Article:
I’m left with these questions: Was there an engagement with or inspiration from the space and senses in choreographing the ‘pure dance’? How did Kelucharan Mohapatra teach his pallavis to the students, what did he prioritize while teaching, and how has the teaching changed as the form has developed?
Recently, I realized I had to pause and dig into the discomfort and unsettling feelings, rather than continuing to go on for a sense of physical achievement. Often the excitement of learning a new choreography obscures the doubts and questions for a while. But then they return stronger. And I feel the answers to my questions, observations, and hunches, lie in practice. Maybe I won’t find proper answers, but paths of study, research, and improvisation. Paths requiring practice, and leading to more paths.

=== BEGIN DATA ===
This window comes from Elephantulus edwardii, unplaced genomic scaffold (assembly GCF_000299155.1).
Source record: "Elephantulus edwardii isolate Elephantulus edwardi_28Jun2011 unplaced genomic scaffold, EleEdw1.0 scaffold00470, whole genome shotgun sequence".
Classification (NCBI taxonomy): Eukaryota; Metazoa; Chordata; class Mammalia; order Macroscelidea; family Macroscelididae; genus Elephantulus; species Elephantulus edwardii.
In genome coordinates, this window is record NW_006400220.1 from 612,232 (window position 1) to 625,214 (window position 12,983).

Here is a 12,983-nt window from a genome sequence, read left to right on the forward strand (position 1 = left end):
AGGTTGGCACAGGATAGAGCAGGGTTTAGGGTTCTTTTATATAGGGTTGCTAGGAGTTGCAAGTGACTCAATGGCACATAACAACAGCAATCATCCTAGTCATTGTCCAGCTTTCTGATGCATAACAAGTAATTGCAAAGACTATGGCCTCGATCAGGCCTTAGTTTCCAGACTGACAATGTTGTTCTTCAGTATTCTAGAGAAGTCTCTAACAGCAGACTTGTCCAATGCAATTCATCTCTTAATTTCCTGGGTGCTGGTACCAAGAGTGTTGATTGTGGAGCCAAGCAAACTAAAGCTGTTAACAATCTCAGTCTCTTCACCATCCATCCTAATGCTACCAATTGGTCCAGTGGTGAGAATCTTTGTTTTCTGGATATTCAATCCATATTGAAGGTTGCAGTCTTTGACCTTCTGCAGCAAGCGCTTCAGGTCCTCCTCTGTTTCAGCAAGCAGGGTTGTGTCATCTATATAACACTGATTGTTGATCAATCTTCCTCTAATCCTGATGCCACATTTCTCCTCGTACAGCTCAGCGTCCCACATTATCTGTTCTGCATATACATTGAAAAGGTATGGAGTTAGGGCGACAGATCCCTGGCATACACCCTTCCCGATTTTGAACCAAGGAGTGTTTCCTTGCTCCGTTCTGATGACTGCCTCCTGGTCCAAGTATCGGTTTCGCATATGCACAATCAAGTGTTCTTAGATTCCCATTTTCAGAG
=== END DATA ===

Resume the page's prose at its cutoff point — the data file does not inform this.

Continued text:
Uma is an actor and theatre practitioner from Delhi, interested in traversing disciplines in the performing arts to find their meeting point in her practice. A graduate of the Intercultural Theatre Institute (ITI), Singapore, she continues to study traditional theatre and dance forms to draw lessons for performer training and theatre-making. As a theatre-maker Uma is drawn to devised and collaborative processes. Her works include Mrichchhakatika (2020) and Circling.Pieces (2020). She is currently a Visiting Faculty at Ashoka University, teaching courses on voice-body practices, Asian theatre forms, and performance skills.